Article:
Boomr said...

OK, I think you and I agree on the fundamentals -- the physical crime is bad, and the intent to inspire fear in a community is bad. Both should be crimes. I'm with you to that point.

But the "hate" crimes statutes make it MORE of a crime to inspire fear into certain classes, and LESS of a crime to inspire fear into other classes. Let's take your words, for instance -- the race, gender, ethnic/national origin, sexual preference language is great, but it excludes all kinds of other groups. What about political beliefs? What about certain businesses? Why should eco-terrorism be less of a crime than "hate" crimes if the underlying acts and the intent to inspire fear are the same? Why should mafia "protection" crimes -- that surely inspire fear into a class of business people -- be less criminal than racial crimes?

My entire point is that the "hate" crimes statutes are duplicative and discriminatory, given the presence of terrorism statutes already on the state and federal books that protect a much wider class of people. In my opinion, inspiring fear into ANY CLASS OF PEOPLE is a horrible crime. "Hate" crimes only make it criminal to inspire fear into a certain class of people, and I think that's wrong. Terror statutes subsume "hate" crime statutes.

Fear is fear, whether it's fear in a black person, Jewish person, gay person, or fear in a businessman, politician, or other non-protected class. Why should fear in one person be considered worse than fear in another?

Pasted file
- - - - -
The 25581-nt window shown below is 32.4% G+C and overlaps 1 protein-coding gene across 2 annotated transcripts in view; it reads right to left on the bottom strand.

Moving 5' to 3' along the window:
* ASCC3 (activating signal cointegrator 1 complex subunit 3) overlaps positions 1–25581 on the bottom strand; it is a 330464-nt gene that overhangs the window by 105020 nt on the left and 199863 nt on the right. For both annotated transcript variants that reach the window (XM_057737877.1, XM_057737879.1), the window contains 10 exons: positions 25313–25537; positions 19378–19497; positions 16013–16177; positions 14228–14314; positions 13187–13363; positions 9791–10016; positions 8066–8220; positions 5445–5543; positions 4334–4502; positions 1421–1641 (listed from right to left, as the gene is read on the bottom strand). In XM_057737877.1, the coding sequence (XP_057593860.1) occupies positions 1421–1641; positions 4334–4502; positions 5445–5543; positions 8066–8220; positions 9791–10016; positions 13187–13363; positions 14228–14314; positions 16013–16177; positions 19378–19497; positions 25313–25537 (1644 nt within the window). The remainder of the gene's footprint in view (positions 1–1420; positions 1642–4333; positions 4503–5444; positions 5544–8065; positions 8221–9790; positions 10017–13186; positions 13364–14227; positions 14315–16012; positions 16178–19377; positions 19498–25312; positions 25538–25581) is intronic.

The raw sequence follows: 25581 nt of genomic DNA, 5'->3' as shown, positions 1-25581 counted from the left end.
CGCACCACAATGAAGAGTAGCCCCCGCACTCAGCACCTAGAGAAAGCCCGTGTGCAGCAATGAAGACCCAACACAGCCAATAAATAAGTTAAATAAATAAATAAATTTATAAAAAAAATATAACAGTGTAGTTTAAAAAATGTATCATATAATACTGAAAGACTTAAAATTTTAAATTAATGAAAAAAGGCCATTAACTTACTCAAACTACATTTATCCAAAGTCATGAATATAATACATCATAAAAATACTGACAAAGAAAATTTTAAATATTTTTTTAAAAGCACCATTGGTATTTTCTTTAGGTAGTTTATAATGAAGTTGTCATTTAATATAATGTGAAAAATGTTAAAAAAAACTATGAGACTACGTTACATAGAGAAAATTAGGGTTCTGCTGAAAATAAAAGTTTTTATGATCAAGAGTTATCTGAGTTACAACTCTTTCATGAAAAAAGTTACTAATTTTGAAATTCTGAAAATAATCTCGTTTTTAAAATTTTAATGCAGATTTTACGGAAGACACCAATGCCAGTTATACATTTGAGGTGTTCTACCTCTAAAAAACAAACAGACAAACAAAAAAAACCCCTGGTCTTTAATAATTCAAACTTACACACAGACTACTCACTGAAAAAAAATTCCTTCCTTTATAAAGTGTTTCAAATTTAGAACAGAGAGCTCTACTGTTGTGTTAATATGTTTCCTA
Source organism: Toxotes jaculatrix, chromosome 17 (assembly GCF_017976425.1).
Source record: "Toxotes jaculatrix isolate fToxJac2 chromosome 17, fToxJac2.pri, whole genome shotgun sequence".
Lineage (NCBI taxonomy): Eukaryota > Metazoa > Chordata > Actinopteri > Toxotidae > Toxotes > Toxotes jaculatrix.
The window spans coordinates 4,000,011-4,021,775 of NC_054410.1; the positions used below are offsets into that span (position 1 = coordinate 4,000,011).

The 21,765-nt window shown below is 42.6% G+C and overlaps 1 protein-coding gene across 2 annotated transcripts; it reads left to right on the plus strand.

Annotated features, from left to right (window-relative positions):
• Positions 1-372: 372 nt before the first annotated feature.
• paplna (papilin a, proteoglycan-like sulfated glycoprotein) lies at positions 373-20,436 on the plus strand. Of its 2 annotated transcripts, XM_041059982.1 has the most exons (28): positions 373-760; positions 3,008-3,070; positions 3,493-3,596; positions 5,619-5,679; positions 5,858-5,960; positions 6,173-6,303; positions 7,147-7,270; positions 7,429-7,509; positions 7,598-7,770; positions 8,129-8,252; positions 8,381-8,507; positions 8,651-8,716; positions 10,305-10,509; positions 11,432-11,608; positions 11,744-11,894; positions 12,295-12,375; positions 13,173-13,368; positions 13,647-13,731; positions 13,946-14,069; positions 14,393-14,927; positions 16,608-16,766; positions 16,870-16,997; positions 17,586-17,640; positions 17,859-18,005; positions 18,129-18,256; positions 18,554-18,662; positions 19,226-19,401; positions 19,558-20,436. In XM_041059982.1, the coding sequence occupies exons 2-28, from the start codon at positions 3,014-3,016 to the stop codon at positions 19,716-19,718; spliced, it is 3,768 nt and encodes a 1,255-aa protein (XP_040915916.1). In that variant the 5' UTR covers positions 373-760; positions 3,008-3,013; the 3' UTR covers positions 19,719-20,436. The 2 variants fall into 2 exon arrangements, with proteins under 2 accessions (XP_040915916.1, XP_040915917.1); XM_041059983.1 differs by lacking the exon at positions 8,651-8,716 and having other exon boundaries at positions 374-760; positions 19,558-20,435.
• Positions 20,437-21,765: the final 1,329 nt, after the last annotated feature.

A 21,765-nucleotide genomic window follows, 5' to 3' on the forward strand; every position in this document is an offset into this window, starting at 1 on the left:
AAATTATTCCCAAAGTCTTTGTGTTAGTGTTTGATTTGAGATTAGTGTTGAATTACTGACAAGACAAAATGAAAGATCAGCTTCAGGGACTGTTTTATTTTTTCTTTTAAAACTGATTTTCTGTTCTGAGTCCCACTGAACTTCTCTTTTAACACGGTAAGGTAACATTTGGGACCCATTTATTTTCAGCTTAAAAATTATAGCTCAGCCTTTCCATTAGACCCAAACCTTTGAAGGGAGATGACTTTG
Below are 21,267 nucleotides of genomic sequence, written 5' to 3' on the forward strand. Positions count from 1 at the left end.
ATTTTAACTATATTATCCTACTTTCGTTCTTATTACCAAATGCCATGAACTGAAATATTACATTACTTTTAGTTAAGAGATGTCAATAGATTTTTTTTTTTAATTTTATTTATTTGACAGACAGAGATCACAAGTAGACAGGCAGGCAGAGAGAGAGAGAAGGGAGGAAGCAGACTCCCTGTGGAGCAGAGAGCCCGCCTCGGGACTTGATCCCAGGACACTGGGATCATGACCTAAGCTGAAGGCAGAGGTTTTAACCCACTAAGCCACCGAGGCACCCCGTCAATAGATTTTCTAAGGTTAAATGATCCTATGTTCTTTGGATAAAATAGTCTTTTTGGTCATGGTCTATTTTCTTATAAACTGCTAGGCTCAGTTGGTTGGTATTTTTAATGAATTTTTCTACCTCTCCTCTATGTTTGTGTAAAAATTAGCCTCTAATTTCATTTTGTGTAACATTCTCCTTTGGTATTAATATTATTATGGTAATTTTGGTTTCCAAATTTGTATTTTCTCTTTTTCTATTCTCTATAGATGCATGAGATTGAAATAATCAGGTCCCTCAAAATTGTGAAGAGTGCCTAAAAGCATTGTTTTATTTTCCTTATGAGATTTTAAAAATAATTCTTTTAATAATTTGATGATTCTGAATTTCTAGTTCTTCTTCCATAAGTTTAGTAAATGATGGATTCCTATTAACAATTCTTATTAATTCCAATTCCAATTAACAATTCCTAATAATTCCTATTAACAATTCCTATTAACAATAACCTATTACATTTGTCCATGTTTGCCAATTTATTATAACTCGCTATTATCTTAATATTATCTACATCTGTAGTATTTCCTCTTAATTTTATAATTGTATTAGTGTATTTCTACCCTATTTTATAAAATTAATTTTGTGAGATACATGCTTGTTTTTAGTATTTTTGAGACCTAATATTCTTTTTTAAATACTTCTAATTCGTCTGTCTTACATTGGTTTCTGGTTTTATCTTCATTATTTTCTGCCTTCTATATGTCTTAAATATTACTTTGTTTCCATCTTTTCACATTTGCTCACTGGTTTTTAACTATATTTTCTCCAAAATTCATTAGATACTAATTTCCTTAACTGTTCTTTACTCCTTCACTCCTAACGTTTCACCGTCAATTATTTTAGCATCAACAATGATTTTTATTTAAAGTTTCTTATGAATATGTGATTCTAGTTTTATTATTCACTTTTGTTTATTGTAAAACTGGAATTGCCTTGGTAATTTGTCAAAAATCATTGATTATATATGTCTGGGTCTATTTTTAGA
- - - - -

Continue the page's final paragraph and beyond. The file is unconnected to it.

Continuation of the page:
Ragriav said...

You say that motivation does not need to be proven, but you are mistaken in that. In fact, it is the very motivation of the criminal that decides whether a crime is an act of hate or not. A hate crime by definition is a usually violent crime MOTIVATED by prejudice or intolerance toward a member of a gender, racial, religious, or social group. For instance, some white guy (or vice versa) could kill a black guy over drug money. The white guy could say racial slurs, but in the end, he was motivated by greed, and not hate. However, someone could say it was a hate crime for what the guy said, even if that assumption is faulty. In the end, in order to PROVE something is a hate crime, you have to KNOW the motivation, and you usually can't know the motivation for anything for certain. Therefore, hate crimes are in a way unjust.

Ragriav said...

You say that motivation does not need to be proven, but you are mistaken in that. In fact, it is the very motivation of the criminal that decides whether a crime is an act of hate or not. A hate crime by definition is a usually violent crime MOTIVATED by prejudice or intolerance toward a member of a gender, racial, religious, or social group. For instance, some white guy (or vice versa) could kill a black guy over drug money. The white guy could say racial slurs, but in the end, he was motivated by greed, and not hate. However, someone could say it was a hate crime for what the guy said, even if that assumption is faulty. In the end, in order to PROVE something is a hate crime, you have to KNOW the motivation, and you usually can't know the motivation for anything for certain. Therefore, hate crimes are in a way unjust.